Use this URL to cite or link to this record in EThOS: http://ethos.bl.uk/OrderDetails.do?uin=uk.bl.ethos.699217
Title: Stakeholders' perspectives of leveraging tourism and business legacy outcomes from mega sports events
Author: Mhanna, Rami
ISNI:       0000 0004 5994 9261
Awarding Body: Bournemouth University
Current Institution: Bournemouth University
Date of Award: 2016
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Abstract:
The aim of this research is to develop a critical understanding of the process by which stakeholders leverage tourism and business legacy outcomes from mega sports events. It is common now for many mega sport events stakeholders to look beyond short-term impacts towards achieving long-term legacy outcomes. This indicates that mega sport events have become a part of a broader process that must be invested in throughout the planning process, before, during and after the event. Within previous leveraging approaches, whilst mega sport events are temporally contained, the effect of leveraging is subject to the short term period of the event per se. A strategic approach is required in order to fully leverage legacy outcomes over the long term. This research is concerned with the stakeholders’ perspectives on how such long-term leveraging could be achieved. The methodological design is guided by an exploratory stance. The method adopted is key informant interviews undertaken with salient stakeholders of the London 2012 Olympic Games. A stakeholder is an individual or organisation who is affected by and/or affects the planning process associated with leveraging such legacy outcomes of mega sport events. Identifying key informants as stakeholders depended upon their saliency by evaluating their power, legitimacy and urgency. Snowballing techniques and careful planning assisted in accessing stakeholders for interviews. A total of 15 in-depth semi-structured interviews were undertaken in order to encourage stakeholders to explain their perspectives of optimal leveraging strategies and initiatives. An iterative thematic analysis process was adopted for the rich data, where the research discovered new concepts and categories. The analysis led to three main aspects of leveraging: tourism, business and the role of media in the leveraging process. The evaluation of stakeholders’ perspectives of the factors contributing to the leveraging process from the London 2012 Olympic Games allowed a framework for leveraging tourism and business legacies of mega sport events to be developed. The framework consists of leveraging initiatives that characterised by their proactivity throughout the event planning process, and by considering the event as a theme within this long-term planning process. The emerged leveraging approach is called mega-leverage of mega-events that is not led by the events per se. Thus, the new strategic approach provide a contribution to both knowledge and practice of leveraging tourism and business legacy outcomes of mega sport events, by advancing understanding of what is specifically required for the leveraging process. The thesis also offers holistic insights relevant for leveraging mega sport events by providing tangible recommendations that could lead to more favourable leveraging models of such events. This is especially important because this area of research has both a high potential impact as well as being an under-researched area.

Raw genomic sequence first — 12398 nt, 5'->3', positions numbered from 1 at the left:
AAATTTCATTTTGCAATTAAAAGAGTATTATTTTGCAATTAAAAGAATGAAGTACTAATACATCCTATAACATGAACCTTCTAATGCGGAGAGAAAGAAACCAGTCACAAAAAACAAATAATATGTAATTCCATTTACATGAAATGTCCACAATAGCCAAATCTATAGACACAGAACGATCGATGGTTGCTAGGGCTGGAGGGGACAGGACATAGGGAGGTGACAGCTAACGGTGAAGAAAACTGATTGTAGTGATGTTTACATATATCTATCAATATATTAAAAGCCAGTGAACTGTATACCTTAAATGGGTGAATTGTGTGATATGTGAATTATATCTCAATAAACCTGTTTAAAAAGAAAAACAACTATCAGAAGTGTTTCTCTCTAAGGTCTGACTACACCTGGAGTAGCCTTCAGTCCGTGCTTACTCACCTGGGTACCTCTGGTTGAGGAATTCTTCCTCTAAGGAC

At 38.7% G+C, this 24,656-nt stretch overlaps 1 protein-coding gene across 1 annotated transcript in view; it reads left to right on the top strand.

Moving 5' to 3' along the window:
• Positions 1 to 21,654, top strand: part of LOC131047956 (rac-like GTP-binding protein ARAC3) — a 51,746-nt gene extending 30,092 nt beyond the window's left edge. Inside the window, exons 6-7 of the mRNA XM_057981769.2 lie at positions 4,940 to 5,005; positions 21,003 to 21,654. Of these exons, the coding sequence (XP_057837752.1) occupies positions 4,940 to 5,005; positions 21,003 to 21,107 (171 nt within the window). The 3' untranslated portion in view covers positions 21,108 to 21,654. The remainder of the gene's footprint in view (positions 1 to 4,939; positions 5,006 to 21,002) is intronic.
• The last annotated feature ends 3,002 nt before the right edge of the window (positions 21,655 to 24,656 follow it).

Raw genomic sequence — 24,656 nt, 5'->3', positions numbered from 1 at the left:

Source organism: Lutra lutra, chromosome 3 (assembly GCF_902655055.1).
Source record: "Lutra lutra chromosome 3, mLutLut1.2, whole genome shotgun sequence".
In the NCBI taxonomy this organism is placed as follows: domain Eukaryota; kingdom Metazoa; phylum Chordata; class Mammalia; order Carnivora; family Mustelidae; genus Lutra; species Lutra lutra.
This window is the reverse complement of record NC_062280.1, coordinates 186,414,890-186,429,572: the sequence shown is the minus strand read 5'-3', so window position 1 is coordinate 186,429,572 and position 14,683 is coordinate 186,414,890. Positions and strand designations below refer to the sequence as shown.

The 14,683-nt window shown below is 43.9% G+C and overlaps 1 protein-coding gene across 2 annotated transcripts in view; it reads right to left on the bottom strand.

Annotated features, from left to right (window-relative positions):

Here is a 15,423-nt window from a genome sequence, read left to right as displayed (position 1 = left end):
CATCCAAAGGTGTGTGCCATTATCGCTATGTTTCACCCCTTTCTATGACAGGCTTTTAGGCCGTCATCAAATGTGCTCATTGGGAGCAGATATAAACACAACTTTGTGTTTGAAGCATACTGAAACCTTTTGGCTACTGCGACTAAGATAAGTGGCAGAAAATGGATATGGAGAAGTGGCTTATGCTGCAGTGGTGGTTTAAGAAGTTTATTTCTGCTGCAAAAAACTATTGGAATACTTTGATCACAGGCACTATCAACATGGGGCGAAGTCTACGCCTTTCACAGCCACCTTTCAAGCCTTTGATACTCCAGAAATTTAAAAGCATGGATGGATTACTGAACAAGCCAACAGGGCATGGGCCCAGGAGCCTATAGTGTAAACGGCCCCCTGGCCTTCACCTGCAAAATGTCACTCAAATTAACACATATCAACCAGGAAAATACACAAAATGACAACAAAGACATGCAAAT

Supervisor: Not available Sponsor: Not available
Qualification Name: Thesis (Ph.D.) Qualification Level: Doctoral
EThOS ID: uk.bl.ethos.699217  DOI: Not available
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